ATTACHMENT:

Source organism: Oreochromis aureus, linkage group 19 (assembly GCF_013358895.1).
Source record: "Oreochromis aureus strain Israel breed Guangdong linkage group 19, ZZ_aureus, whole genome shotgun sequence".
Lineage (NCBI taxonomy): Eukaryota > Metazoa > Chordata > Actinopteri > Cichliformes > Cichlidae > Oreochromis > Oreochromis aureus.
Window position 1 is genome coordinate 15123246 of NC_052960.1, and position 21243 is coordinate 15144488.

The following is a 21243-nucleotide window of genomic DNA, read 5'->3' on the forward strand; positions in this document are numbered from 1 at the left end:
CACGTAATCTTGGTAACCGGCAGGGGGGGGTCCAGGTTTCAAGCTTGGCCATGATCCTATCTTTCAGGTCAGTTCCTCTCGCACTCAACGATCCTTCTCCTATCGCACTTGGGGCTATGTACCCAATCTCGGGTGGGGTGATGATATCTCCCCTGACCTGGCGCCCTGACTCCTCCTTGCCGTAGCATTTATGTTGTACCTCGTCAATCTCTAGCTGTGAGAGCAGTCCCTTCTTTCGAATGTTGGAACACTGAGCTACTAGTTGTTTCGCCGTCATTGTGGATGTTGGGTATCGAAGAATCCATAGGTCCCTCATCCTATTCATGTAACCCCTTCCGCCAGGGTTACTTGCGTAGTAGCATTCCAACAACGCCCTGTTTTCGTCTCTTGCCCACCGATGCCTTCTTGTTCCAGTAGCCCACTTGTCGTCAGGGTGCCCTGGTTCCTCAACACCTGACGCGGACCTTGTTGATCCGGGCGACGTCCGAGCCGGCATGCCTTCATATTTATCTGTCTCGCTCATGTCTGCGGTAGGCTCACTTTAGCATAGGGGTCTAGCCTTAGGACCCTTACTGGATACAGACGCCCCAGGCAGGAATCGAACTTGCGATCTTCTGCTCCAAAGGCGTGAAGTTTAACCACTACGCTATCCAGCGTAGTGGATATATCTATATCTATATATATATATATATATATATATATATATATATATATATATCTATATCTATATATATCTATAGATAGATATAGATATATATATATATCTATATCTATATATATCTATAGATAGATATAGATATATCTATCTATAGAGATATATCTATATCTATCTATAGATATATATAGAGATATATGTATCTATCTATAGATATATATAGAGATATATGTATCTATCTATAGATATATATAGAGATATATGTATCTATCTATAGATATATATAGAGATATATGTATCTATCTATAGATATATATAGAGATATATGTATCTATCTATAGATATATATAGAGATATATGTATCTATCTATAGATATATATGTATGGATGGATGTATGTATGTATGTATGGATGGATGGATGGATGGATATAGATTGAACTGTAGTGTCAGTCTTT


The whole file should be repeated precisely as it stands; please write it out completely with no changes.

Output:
Source organism: Oreochromis aureus, linkage group 19 (assembly GCF_013358895.1).
Source record: "Oreochromis aureus strain Israel breed Guangdong linkage group 19, ZZ_aureus, whole genome shotgun sequence".
Lineage (NCBI taxonomy): Eukaryota > Metazoa > Chordata > Actinopteri > Cichliformes > Cichlidae > Oreochromis > Oreochromis aureus.
Window position 1 is genome coordinate 15123246 of NC_052960.1, and position 21243 is coordinate 15144488.

The following is a 21243-nucleotide window of genomic DNA, read 5'->3' on the forward strand; positions in this document are numbered from 1 at the left end:
CACGTAATCTTGGTAACCGGCAGGGGGGGGTCCAGGTTTCAAGCTTGGCCATGATCCTATCTTTCAGGTCAGTTCCTCTCGCACTCAACGATCCTTCTCCTATCGCACTTGGGGCTATGTACCCAATCTCGGGTGGGGTGATGATATCTCCCCTGACCTGGCGCCCTGACTCCTCCTTGCCGTAGCATTTATGTTGTACCTCGTCAATCTCTAGCTGTGAGAGCAGTCCCTTCTTTCGAATGTTGGAACACTGAGCTACTAGTTGTTTCGCCGTCATTGTGGATGTTGGGTATCGAAGAATCCATAGGTCCCTCATCCTATTCATGTAACCCCTTCCGCCAGGGTTACTTGCGTAGTAGCATTCCAACAACGCCCTGTTTTCGTCTCTTGCCCACCGATGCCTTCTTGTTCCAGTAGCCCACTTGTCGTCAGGGTGCCCTGGTTCCTCAACACCTGACGCGGACCTTGTTGATCCGGGCGACGTCCGAGCCGGCATGCCTTCATATTTATCTGTCTCGCTCATGTCTGCGGTAGGCTCACTTTAGCATAGGGGTCTAGCCTTAGGACCCTTACTGGATACAGACGCCCCAGGCAGGAATCGAACTTGCGATCTTCTGCTCCAAAGGCGTGAAGTTTAACCACTACGCTATCCAGCGTAGTGGATATATCTATATCTATATATATATATATATATATATATATATATATATATATATATCTATATCTATATATATCTATAGATAGATATAGATATATATATATATCTATATCTATATATATCTATAGATAGATATAGATATATCTATCTATAGAGATATATCTATATCTATCTATAGATATATATAGAGATATATGTATCTATCTATAGATATATATAGAGATATATGTATCTATCTATAGATATATATAGAGATATATGTATCTATCTATAGATATATATAGAGATATATGTATCTATCTATAGATATATATAGAGATATATGTATCTATCTATAGATATATATAGAGATATATGTATCTATCTATAGATATATATGTATGGATGGATGTATGTATGTATGTATGGATGGATGGATGGATGGATATAGATTGAACTGTAGTGTCAGTCTTT